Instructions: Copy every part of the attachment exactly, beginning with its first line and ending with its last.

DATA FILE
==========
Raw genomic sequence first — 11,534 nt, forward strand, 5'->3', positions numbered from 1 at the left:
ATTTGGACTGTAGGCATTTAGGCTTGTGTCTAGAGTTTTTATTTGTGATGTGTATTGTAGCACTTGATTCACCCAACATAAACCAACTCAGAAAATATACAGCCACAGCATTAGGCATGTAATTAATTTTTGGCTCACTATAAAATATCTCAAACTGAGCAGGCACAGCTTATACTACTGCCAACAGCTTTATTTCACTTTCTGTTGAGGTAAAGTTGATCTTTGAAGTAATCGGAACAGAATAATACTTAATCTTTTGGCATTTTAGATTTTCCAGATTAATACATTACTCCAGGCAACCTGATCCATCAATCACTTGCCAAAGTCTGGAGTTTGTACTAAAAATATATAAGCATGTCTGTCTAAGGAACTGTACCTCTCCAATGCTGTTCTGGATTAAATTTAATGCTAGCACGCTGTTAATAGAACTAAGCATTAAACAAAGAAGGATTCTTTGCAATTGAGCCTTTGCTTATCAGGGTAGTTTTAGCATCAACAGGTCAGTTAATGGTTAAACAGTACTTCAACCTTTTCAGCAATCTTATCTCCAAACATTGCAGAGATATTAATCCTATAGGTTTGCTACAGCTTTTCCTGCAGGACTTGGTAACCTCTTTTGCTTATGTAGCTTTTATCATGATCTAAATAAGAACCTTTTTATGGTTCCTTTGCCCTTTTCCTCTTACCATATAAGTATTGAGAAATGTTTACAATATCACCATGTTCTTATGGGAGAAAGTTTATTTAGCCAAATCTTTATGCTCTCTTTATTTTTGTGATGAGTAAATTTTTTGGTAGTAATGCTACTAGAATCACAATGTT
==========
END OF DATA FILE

Raw genomic sequence first — 11,534 nt, forward strand, 5'->3', positions numbered from 1 at the left:
ATTTGGACTGTAGGCATTTAGGCTTGTGTCTAGAGTTTTTATTTGTGATGTGTATTGTAGCACTTGATTCACCCAACATAAACCAACTCAGAAAATATACAGCCACAGCATTAGGCATGTAATTAATTTTTGGCTCACTATAAAATATCTCAAACTGAGCAGGCACAGCTTATACTACTGCCAACAGCTTTATTTCACTTTCTGTTGAGGTAAAGTTGATCTTTGAAGTAATCGGAACAGAATAATACTTAATCTTTTGGCATTTTAGATTTTCCAGATTAATACATTACTCCAGGCAACCTGATCCATCAATCACTTGCCAAAGTCTGGAGTTTGTACTAAAAATATATAAGCATGTCTGTCTAAGGAACTGTACCTCTCCAATGCTGTTCTGGATTAAATTTAATGCTAGCACGCTGTTAATAGAACTAAGCATTAAACAAAGAAGGATTCTTTGCAATTGAGCCTTTGCTTATCAGGGTAGTTTTAGCATCAACAGGTCAGTTAATGGTTAAACAGTACTTCAACCTTTTCAGCAATCTTATCTCCAAACATTGCAGAGATATTAATCCTATAGGTTTGCTACAGCTTTTCCTGCAGGACTTGGTAACCTCTTTTGCTTATGTAGCTTTTATCATGATCTAAATAAGAACCTTTTTATGGTTCCTTTGCCCTTTTCCTCTTACCATATAAGTATTGAGAAATGTTTACAATATCACCATGTTCTTATGGGAGAAAGTTTATTTAGCCAAATCTTTATGCTCTCTTTATTTTTGTGATGAGTAAATTTTTTGGTAGTAATGCTACTAGAATCACAATGTT